WITH REGARD TO INTERNATIONAL CONVENTIONS, IS GENERAL FORCED CONFINEMENT (CFG) LEGAL? France's disregard of the principle of proportionality.
The Human Rights Institutes, the Paris Bar Association and European Lawyers (IDHBP and IDHAE) to inform citizens about the importance of their most supreme rights through a Report. Also to question the compatibility of the infringement of these rights with France's obligations under its Constitution and the principle of proportionality in international law, which limit and control the power of States.
When faced with a health emergency, a State cannot rely exclusively on scientists to assess the health risk. It must also call on legal experts to assess the legal risk of infringements of fundamental rights. The lack of this dual assessment makes a genuine proportionality check impossible.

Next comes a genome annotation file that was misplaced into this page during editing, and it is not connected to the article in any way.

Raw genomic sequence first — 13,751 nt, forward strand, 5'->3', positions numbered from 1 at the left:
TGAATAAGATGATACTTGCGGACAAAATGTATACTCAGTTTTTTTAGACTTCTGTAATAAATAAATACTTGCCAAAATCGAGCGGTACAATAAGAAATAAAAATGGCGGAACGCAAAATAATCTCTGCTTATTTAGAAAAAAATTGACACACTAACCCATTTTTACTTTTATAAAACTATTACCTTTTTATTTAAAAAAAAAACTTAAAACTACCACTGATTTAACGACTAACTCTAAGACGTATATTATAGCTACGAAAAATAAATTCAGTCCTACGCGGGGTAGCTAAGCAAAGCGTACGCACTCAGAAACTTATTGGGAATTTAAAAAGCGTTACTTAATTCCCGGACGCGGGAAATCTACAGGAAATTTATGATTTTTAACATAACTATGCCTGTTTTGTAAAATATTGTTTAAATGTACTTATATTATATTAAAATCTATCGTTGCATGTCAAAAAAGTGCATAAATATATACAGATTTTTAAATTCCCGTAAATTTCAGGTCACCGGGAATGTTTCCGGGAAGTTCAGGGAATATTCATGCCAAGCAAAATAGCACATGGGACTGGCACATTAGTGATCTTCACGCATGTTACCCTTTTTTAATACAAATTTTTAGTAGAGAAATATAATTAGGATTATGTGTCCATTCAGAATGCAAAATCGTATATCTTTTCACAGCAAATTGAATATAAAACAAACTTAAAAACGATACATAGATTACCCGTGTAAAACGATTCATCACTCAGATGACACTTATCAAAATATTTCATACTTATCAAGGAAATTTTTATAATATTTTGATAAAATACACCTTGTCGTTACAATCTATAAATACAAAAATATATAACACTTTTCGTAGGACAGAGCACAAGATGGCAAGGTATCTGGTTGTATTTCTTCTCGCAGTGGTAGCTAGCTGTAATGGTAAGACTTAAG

In Germany, many lawyers, whose role is central, are very attentive to ensuring that freedoms are respected. In particular, it is important to ensure that the measures taken to combat the pandemic do not upset the institutional balance. That was why the Federal Government had never raised the possibility of resorting to a state of emergency.
In France, the government has not assessed the legal risks linked to the implementation of the forced confinement. No authority competent to protect fundamental rights has been consulted. Neither the opinion of the National Consultative Commission on Human Rights (CNCDH), which advises the Government and Parliament on fundamental rights, nor that of the Human Rights Ombudsman, who is responsible for defending the rights of citizens in their dealings with the authorities, has been sought. Nor that of experts specialized in fundamental rights (professors or lawyers).